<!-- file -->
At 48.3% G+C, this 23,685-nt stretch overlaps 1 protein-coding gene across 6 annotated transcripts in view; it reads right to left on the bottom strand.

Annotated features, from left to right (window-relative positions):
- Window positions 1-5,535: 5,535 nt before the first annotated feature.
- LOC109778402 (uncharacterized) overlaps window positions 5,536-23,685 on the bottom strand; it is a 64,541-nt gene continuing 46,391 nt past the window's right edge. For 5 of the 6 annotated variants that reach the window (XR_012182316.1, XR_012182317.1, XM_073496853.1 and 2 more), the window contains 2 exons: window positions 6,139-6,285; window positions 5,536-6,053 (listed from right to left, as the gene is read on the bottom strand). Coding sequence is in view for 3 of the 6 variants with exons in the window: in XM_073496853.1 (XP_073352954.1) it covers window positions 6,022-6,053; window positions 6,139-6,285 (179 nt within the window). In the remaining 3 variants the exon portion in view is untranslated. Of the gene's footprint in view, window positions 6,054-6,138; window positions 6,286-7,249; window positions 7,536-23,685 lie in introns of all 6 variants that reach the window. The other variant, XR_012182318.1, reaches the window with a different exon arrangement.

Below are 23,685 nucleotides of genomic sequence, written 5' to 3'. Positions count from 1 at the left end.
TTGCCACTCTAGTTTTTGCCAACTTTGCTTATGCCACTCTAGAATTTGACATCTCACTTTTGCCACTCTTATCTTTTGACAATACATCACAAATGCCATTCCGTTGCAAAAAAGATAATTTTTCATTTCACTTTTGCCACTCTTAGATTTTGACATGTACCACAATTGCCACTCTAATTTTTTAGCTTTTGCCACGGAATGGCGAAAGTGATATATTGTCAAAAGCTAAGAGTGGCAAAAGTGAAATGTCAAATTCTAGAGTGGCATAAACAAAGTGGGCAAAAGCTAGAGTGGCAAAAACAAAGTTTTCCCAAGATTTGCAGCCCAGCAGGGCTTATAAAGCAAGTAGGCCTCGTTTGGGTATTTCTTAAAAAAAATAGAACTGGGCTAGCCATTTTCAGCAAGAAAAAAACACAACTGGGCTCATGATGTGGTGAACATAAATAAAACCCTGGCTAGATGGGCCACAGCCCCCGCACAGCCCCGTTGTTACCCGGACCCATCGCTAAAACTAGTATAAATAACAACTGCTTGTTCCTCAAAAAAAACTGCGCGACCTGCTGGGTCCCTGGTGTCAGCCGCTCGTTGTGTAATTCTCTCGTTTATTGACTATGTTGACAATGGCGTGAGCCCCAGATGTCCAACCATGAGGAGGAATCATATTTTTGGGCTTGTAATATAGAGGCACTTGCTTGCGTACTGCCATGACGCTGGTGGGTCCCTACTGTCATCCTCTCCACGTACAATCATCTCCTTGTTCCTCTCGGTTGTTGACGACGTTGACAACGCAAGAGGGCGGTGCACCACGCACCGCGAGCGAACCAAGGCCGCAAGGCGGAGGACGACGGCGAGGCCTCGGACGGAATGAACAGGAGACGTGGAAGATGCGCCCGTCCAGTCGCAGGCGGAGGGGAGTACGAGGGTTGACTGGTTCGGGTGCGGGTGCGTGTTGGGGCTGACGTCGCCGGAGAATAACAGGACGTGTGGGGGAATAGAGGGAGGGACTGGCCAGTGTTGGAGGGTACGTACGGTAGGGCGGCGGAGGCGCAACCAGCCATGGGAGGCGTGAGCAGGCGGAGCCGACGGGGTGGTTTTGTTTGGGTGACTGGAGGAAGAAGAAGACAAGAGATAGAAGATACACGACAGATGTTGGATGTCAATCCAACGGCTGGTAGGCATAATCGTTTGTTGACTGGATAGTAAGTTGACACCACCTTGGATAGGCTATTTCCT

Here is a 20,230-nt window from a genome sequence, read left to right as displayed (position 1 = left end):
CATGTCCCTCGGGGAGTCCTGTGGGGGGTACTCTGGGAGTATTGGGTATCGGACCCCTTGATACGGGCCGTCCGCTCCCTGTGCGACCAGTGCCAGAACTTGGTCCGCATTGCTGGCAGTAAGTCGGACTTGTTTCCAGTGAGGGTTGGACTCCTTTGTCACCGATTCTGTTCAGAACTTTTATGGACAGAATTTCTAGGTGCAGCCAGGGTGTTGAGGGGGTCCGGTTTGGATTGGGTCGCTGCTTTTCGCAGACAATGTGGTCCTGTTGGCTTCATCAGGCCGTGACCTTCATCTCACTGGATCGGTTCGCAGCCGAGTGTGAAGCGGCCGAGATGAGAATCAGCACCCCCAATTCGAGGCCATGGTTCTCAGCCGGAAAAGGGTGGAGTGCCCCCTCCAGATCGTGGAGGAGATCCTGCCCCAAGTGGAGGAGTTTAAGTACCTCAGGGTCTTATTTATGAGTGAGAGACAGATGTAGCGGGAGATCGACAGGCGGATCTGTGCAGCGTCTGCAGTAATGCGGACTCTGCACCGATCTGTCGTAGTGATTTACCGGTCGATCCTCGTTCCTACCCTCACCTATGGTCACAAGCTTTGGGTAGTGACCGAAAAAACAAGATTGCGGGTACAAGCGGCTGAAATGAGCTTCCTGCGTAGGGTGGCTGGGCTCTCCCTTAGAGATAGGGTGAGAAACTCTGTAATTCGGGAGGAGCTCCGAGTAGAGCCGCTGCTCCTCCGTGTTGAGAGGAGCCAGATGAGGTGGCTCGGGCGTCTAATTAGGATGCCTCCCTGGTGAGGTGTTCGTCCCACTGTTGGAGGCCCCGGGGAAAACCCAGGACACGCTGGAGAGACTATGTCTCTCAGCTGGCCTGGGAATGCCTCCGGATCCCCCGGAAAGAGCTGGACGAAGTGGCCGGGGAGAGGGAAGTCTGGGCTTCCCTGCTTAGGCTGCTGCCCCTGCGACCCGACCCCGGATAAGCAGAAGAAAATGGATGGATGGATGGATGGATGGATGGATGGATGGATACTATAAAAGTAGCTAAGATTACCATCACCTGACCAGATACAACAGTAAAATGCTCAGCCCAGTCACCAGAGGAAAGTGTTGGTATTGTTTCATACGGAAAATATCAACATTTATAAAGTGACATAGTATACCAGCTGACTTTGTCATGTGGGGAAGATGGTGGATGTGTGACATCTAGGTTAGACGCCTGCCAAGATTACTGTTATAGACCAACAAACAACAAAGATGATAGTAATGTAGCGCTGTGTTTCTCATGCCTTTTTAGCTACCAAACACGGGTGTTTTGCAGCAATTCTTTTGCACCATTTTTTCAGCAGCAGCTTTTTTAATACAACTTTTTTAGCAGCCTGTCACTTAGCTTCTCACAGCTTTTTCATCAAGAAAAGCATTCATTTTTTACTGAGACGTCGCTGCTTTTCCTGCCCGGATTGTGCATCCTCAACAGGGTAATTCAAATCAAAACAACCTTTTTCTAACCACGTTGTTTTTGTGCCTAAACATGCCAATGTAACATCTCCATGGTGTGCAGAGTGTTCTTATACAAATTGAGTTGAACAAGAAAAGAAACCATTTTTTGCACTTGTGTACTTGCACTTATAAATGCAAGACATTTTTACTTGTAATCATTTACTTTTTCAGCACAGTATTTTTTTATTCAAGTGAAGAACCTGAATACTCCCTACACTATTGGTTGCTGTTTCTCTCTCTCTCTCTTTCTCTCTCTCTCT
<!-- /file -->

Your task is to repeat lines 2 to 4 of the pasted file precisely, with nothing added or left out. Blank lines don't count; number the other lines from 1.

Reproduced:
Annotated features, from left to right (window-relative positions):
- Window positions 1-5,535: 5,535 nt before the first annotated feature.
- LOC109778402 (uncharacterized) overlaps window positions 5,536-23,685 on the bottom strand; it is a 64,541-nt gene continuing 46,391 nt past the window's right edge. For 5 of the 6 annotated variants that reach the window (XR_012182316.1, XR_012182317.1, XM_073496853.1 and 2 more), the window contains 2 exons: window positions 6,139-6,285; window positions 5,536-6,053 (listed from right to left, as the gene is read on the bottom strand). Coding sequence is in view for 3 of the 6 variants with exons in the window: in XM_073496853.1 (XP_073352954.1) it covers window positions 6,022-6,053; window positions 6,139-6,285 (179 nt within the window). In the remaining 3 variants the exon portion in view is untranslated. Of the gene's footprint in view, window positions 6,054-6,138; window positions 6,286-7,249; window positions 7,536-23,685 lie in introns of all 6 variants that reach the window. The other variant, XR_012182318.1, reaches the window with a different exon arrangement.